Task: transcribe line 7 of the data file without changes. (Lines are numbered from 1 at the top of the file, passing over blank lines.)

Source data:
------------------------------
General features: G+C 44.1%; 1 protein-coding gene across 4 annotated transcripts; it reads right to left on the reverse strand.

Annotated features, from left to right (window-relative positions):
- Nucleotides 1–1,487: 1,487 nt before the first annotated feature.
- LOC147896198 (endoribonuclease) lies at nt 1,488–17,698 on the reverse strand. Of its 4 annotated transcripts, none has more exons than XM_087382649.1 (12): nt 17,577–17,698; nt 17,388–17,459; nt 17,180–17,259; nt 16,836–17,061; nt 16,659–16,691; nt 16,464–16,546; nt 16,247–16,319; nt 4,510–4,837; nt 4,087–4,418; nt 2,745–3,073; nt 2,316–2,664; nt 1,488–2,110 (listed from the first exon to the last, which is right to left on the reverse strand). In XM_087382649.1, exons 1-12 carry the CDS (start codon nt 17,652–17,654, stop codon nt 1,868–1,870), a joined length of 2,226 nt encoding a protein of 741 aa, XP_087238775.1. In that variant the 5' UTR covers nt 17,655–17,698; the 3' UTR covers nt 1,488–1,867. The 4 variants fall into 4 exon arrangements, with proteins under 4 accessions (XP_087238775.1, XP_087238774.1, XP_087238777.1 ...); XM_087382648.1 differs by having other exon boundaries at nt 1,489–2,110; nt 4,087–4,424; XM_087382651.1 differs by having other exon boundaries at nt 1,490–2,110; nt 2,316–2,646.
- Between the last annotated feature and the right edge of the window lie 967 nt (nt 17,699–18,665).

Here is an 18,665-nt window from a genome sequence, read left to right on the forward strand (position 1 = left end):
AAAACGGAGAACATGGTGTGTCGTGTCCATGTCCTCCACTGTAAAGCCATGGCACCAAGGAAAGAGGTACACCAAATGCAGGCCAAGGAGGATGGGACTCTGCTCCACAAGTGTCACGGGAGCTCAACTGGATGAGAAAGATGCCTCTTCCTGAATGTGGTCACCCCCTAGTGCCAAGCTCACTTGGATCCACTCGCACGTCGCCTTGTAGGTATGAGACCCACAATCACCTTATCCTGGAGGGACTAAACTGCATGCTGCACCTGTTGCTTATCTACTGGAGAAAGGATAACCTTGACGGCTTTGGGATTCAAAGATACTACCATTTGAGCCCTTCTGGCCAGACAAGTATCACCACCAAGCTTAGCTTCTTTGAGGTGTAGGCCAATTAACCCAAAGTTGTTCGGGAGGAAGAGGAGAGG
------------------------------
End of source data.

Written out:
AAAACGGAGAACATGGTGTGTCGTGTCCATGTCCTCCACTGTAAAGCCATGGCACCAAGGAAAGAGGTACACCAAATGCAGGCCAAGGAGGATGGGACTCTGCTCCACAAGTGTCACGGGAGCTCAACTGGATGAGAAAGATGCCTCTTCCTGAATGTGGTCACCCCCTAGTGCCAAGCTCACTTGGATCCACTCGCACGTCGCCTTGTAGGTATGAGACCCACAATCACCTTATCCTGGAGGGACTAAACTGCATGCTGCACCTGTTGCTTATCTACTGGAGAAAGGATAACCTTGACGGCTTTGGGATTCAAAGATACTACCATTTGAGCCCTTCTGGCCAGACAAGTATCACCACCAAGCTTAGCTTCTTTGAGGTGTAGGCCAATTAACCCAAAGTTGTTCGGGAGGAAGAGGAGAGG